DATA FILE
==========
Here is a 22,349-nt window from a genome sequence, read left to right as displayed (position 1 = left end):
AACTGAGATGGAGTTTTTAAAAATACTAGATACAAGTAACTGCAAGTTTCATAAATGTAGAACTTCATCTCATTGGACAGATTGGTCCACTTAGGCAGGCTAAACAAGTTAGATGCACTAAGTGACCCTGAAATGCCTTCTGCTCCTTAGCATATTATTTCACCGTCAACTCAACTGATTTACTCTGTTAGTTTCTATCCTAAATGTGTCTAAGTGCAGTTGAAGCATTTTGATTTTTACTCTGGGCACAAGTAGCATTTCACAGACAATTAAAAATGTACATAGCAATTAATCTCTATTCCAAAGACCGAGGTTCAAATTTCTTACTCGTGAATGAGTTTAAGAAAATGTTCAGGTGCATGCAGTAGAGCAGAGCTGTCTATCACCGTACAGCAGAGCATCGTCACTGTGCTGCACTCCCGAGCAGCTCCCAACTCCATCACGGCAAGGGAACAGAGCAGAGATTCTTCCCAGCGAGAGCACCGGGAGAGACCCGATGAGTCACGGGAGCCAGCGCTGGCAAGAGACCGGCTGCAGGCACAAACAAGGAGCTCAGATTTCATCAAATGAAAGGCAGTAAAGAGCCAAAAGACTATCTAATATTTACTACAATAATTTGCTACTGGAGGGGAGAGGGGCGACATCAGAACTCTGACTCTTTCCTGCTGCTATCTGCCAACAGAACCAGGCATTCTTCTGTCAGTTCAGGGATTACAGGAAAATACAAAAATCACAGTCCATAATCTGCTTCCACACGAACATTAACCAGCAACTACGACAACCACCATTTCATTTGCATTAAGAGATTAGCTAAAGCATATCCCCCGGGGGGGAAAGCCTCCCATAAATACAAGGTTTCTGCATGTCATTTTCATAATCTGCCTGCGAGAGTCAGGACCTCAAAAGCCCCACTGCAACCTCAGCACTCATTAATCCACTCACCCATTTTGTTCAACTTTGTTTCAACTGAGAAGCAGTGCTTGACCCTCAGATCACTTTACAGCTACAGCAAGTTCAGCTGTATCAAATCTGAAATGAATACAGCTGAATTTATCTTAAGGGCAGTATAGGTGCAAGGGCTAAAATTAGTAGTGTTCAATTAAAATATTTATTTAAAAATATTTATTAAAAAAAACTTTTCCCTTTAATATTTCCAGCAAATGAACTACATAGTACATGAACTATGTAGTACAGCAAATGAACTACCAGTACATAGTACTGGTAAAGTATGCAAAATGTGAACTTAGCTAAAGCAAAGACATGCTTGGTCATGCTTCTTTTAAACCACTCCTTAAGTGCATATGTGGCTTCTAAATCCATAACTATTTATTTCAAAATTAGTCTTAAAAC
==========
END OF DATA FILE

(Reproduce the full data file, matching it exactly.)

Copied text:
Here is a 22,349-nt window from a genome sequence, read left to right as displayed (position 1 = left end):
AACTGAGATGGAGTTTTTAAAAATACTAGATACAAGTAACTGCAAGTTTCATAAATGTAGAACTTCATCTCATTGGACAGATTGGTCCACTTAGGCAGGCTAAACAAGTTAGATGCACTAAGTGACCCTGAAATGCCTTCTGCTCCTTAGCATATTATTTCACCGTCAACTCAACTGATTTACTCTGTTAGTTTCTATCCTAAATGTGTCTAAGTGCAGTTGAAGCATTTTGATTTTTACTCTGGGCACAAGTAGCATTTCACAGACAATTAAAAATGTACATAGCAATTAATCTCTATTCCAAAGACCGAGGTTCAAATTTCTTACTCGTGAATGAGTTTAAGAAAATGTTCAGGTGCATGCAGTAGAGCAGAGCTGTCTATCACCGTACAGCAGAGCATCGTCACTGTGCTGCACTCCCGAGCAGCTCCCAACTCCATCACGGCAAGGGAACAGAGCAGAGATTCTTCCCAGCGAGAGCACCGGGAGAGACCCGATGAGTCACGGGAGCCAGCGCTGGCAAGAGACCGGCTGCAGGCACAAACAAGGAGCTCAGATTTCATCAAATGAAAGGCAGTAAAGAGCCAAAAGACTATCTAATATTTACTACAATAATTTGCTACTGGAGGGGAGAGGGGCGACATCAGAACTCTGACTCTTTCCTGCTGCTATCTGCCAACAGAACCAGGCATTCTTCTGTCAGTTCAGGGATTACAGGAAAATACAAAAATCACAGTCCATAATCTGCTTCCACACGAACATTAACCAGCAACTACGACAACCACCATTTCATTTGCATTAAGAGATTAGCTAAAGCATATCCCCCGGGGGGGAAAGCCTCCCATAAATACAAGGTTTCTGCATGTCATTTTCATAATCTGCCTGCGAGAGTCAGGACCTCAAAAGCCCCACTGCAACCTCAGCACTCATTAATCCACTCACCCATTTTGTTCAACTTTGTTTCAACTGAGAAGCAGTGCTTGACCCTCAGATCACTTTACAGCTACAGCAAGTTCAGCTGTATCAAATCTGAAATGAATACAGCTGAATTTATCTTAAGGGCAGTATAGGTGCAAGGGCTAAAATTAGTAGTGTTCAATTAAAATATTTATTTAAAAATATTTATTAAAAAAAACTTTTCCCTTTAATATTTCCAGCAAATGAACTACATAGTACATGAACTATGTAGTACAGCAAATGAACTACCAGTACATAGTACTGGTAAAGTATGCAAAATGTGAACTTAGCTAAAGCAAAGACATGCTTGGTCATGCTTCTTTTAAACCACTCCTTAAGTGCATATGTGGCTTCTAAATCCATAACTATTTATTTCAAAATTAGTCTTAAAAC